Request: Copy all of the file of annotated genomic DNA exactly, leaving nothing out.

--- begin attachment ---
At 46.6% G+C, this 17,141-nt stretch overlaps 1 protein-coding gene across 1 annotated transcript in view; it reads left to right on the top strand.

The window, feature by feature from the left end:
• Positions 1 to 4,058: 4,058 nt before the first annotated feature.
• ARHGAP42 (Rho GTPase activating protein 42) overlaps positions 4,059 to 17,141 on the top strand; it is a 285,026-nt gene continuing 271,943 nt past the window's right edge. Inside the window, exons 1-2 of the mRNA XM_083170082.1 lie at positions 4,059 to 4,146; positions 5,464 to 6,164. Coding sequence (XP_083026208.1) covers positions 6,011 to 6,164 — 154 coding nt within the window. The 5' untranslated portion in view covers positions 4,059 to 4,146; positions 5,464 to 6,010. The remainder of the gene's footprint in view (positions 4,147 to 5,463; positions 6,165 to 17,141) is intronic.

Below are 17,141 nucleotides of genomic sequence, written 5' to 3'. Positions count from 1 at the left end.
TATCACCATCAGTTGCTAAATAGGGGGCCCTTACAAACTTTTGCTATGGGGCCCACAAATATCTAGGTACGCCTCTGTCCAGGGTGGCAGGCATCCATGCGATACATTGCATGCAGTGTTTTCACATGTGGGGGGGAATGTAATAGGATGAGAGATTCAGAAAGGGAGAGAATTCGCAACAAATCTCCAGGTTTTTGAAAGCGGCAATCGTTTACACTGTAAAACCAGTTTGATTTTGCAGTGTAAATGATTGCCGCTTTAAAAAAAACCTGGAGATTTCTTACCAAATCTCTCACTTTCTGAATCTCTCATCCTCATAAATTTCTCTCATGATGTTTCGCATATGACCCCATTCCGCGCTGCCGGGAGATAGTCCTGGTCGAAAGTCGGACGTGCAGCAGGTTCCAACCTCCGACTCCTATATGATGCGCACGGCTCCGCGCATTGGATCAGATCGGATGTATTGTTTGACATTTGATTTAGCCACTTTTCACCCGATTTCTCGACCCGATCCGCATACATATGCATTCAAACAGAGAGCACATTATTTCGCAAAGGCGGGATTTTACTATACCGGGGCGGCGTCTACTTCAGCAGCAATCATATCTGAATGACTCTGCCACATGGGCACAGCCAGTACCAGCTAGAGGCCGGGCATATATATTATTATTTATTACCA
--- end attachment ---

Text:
At 46.6% G+C, this 17,141-nt stretch overlaps 1 protein-coding gene across 1 annotated transcript in view; it reads left to right on the top strand.

The window, feature by feature from the left end:
• Positions 1 to 4,058: 4,058 nt before the first annotated feature.
• ARHGAP42 (Rho GTPase activating protein 42) overlaps positions 4,059 to 17,141 on the top strand; it is a 285,026-nt gene continuing 271,943 nt past the window's right edge. Inside the window, exons 1-2 of the mRNA XM_083170082.1 lie at positions 4,059 to 4,146; positions 5,464 to 6,164. Coding sequence (XP_083026208.1) covers positions 6,011 to 6,164 — 154 coding nt within the window. The 5' untranslated portion in view covers positions 4,059 to 4,146; positions 5,464 to 6,010. The remainder of the gene's footprint in view (positions 4,147 to 5,463; positions 6,165 to 17,141) is intronic.

Below are 17,141 nucleotides of genomic sequence, written 5' to 3'. Positions count from 1 at the left end.
TATCACCATCAGTTGCTAAATAGGGGGCCCTTACAAACTTTTGCTATGGGGCCCACAAATATCTAGGTACGCCTCTGTCCAGGGTGGCAGGCATCCATGCGATACATTGCATGCAGTGTTTTCACATGTGGGGGGGAATGTAATAGGATGAGAGATTCAGAAAGGGAGAGAATTCGCAACAAATCTCCAGGTTTTTGAAAGCGGCAATCGTTTACACTGTAAAACCAGTTTGATTTTGCAGTGTAAATGATTGCCGCTTTAAAAAAAACCTGGAGATTTCTTACCAAATCTCTCACTTTCTGAATCTCTCATCCTCATAAATTTCTCTCATGATGTTTCGCATATGACCCCATTCCGCGCTGCCGGGAGATAGTCCTGGTCGAAAGTCGGACGTGCAGCAGGTTCCAACCTCCGACTCCTATATGATGCGCACGGCTCCGCGCATTGGATCAGATCGGATGTATTGTTTGACATTTGATTTAGCCACTTTTCACCCGATTTCTCGACCCGATCCGCATACATATGCATTCAAACAGAGAGCACATTATTTCGCAAAGGCGGGATTTTACTATACCGGGGCGGCGTCTACTTCAGCAGCAATCATATCTGAATGACTCTGCCACATGGGCACAGCCAGTACCAGCTAGAGGCCGGGCATATATATTATTATTTATTACCA